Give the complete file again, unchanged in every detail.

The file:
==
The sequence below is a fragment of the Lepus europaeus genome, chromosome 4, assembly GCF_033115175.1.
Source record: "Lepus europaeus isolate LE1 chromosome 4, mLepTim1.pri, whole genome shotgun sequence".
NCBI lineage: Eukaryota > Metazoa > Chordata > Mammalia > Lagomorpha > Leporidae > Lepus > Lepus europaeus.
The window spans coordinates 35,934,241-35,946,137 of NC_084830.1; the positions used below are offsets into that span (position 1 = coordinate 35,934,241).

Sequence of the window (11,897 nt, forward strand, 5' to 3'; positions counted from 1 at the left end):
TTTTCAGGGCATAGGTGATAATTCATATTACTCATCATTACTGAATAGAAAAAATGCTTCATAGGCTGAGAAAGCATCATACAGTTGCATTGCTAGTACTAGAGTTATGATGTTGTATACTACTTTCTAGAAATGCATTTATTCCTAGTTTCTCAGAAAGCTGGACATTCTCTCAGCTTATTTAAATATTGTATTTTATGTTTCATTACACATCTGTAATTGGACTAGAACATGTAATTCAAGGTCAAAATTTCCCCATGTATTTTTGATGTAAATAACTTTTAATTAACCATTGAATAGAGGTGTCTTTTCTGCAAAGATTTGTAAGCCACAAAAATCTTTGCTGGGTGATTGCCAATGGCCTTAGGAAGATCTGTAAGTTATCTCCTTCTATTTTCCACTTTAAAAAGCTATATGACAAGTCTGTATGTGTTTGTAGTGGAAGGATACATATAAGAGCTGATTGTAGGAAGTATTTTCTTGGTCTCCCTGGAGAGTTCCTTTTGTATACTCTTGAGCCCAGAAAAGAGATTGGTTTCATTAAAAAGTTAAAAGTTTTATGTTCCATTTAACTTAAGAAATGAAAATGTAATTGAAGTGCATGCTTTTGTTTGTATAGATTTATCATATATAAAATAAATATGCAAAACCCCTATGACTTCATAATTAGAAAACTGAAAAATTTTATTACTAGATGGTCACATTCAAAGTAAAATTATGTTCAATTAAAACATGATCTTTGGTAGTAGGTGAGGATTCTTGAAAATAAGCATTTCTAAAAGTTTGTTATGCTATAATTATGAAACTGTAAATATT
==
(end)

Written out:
The sequence below is a fragment of the Lepus europaeus genome, chromosome 4, assembly GCF_033115175.1.
Source record: "Lepus europaeus isolate LE1 chromosome 4, mLepTim1.pri, whole genome shotgun sequence".
NCBI lineage: Eukaryota > Metazoa > Chordata > Mammalia > Lagomorpha > Leporidae > Lepus > Lepus europaeus.
The window spans coordinates 35,934,241-35,946,137 of NC_084830.1; the positions used below are offsets into that span (position 1 = coordinate 35,934,241).

Sequence of the window (11,897 nt, forward strand, 5' to 3'; positions counted from 1 at the left end):
TTTTCAGGGCATAGGTGATAATTCATATTACTCATCATTACTGAATAGAAAAAATGCTTCATAGGCTGAGAAAGCATCATACAGTTGCATTGCTAGTACTAGAGTTATGATGTTGTATACTACTTTCTAGAAATGCATTTATTCCTAGTTTCTCAGAAAGCTGGACATTCTCTCAGCTTATTTAAATATTGTATTTTATGTTTCATTACACATCTGTAATTGGACTAGAACATGTAATTCAAGGTCAAAATTTCCCCATGTATTTTTGATGTAAATAACTTTTAATTAACCATTGAATAGAGGTGTCTTTTCTGCAAAGATTTGTAAGCCACAAAAATCTTTGCTGGGTGATTGCCAATGGCCTTAGGAAGATCTGTAAGTTATCTCCTTCTATTTTCCACTTTAAAAAGCTATATGACAAGTCTGTATGTGTTTGTAGTGGAAGGATACATATAAGAGCTGATTGTAGGAAGTATTTTCTTGGTCTCCCTGGAGAGTTCCTTTTGTATACTCTTGAGCCCAGAAAAGAGATTGGTTTCATTAAAAAGTTAAAAGTTTTATGTTCCATTTAACTTAAGAAATGAAAATGTAATTGAAGTGCATGCTTTTGTTTGTATAGATTTATCATATATAAAATAAATATGCAAAACCCCTATGACTTCATAATTAGAAAACTGAAAAATTTTATTACTAGATGGTCACATTCAAAGTAAAATTATGTTCAATTAAAACATGATCTTTGGTAGTAGGTGAGGATTCTTGAAAATAAGCATTTCTAAAAGTTTGTTATGCTATAATTATGAAACTGTAAATATT